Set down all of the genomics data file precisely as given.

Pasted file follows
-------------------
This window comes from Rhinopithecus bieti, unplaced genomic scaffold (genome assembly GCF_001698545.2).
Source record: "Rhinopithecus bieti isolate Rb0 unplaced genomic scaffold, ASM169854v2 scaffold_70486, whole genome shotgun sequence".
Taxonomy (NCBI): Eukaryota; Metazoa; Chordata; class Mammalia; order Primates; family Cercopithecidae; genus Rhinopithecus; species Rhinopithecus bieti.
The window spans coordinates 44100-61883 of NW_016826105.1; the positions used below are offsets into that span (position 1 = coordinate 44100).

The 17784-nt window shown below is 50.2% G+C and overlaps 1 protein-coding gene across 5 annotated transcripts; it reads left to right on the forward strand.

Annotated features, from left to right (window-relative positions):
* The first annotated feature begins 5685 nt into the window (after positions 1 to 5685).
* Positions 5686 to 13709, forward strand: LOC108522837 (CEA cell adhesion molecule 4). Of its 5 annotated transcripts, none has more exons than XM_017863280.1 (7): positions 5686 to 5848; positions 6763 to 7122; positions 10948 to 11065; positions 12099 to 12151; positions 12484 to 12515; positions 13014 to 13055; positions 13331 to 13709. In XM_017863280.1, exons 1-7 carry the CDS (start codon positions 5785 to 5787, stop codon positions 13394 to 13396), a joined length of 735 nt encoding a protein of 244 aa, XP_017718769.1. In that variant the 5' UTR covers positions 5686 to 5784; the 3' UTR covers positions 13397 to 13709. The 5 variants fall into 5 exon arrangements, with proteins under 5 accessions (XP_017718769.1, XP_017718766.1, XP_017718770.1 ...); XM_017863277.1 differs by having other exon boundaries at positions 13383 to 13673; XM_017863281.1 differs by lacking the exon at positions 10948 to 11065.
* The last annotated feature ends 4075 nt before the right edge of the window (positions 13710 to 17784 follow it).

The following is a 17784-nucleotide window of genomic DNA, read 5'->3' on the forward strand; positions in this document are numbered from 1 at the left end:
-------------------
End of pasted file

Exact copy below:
This window comes from Rhinopithecus bieti, unplaced genomic scaffold (genome assembly GCF_001698545.2).
Source record: "Rhinopithecus bieti isolate Rb0 unplaced genomic scaffold, ASM169854v2 scaffold_70486, whole genome shotgun sequence".
Taxonomy (NCBI): Eukaryota; Metazoa; Chordata; class Mammalia; order Primates; family Cercopithecidae; genus Rhinopithecus; species Rhinopithecus bieti.
The window spans coordinates 44100-61883 of NW_016826105.1; the positions used below are offsets into that span (position 1 = coordinate 44100).

The 17784-nt window shown below is 50.2% G+C and overlaps 1 protein-coding gene across 5 annotated transcripts; it reads left to right on the forward strand.

Annotated features, from left to right (window-relative positions):
* The first annotated feature begins 5685 nt into the window (after positions 1 to 5685).
* Positions 5686 to 13709, forward strand: LOC108522837 (CEA cell adhesion molecule 4). Of its 5 annotated transcripts, none has more exons than XM_017863280.1 (7): positions 5686 to 5848; positions 6763 to 7122; positions 10948 to 11065; positions 12099 to 12151; positions 12484 to 12515; positions 13014 to 13055; positions 13331 to 13709. In XM_017863280.1, exons 1-7 carry the CDS (start codon positions 5785 to 5787, stop codon positions 13394 to 13396), a joined length of 735 nt encoding a protein of 244 aa, XP_017718769.1. In that variant the 5' UTR covers positions 5686 to 5784; the 3' UTR covers positions 13397 to 13709. The 5 variants fall into 5 exon arrangements, with proteins under 5 accessions (XP_017718769.1, XP_017718766.1, XP_017718770.1 ...); XM_017863277.1 differs by having other exon boundaries at positions 13383 to 13673; XM_017863281.1 differs by lacking the exon at positions 10948 to 11065.
* The last annotated feature ends 4075 nt before the right edge of the window (positions 13710 to 17784 follow it).

The following is a 17784-nucleotide window of genomic DNA, read 5'->3' on the forward strand; positions in this document are numbered from 1 at the left end: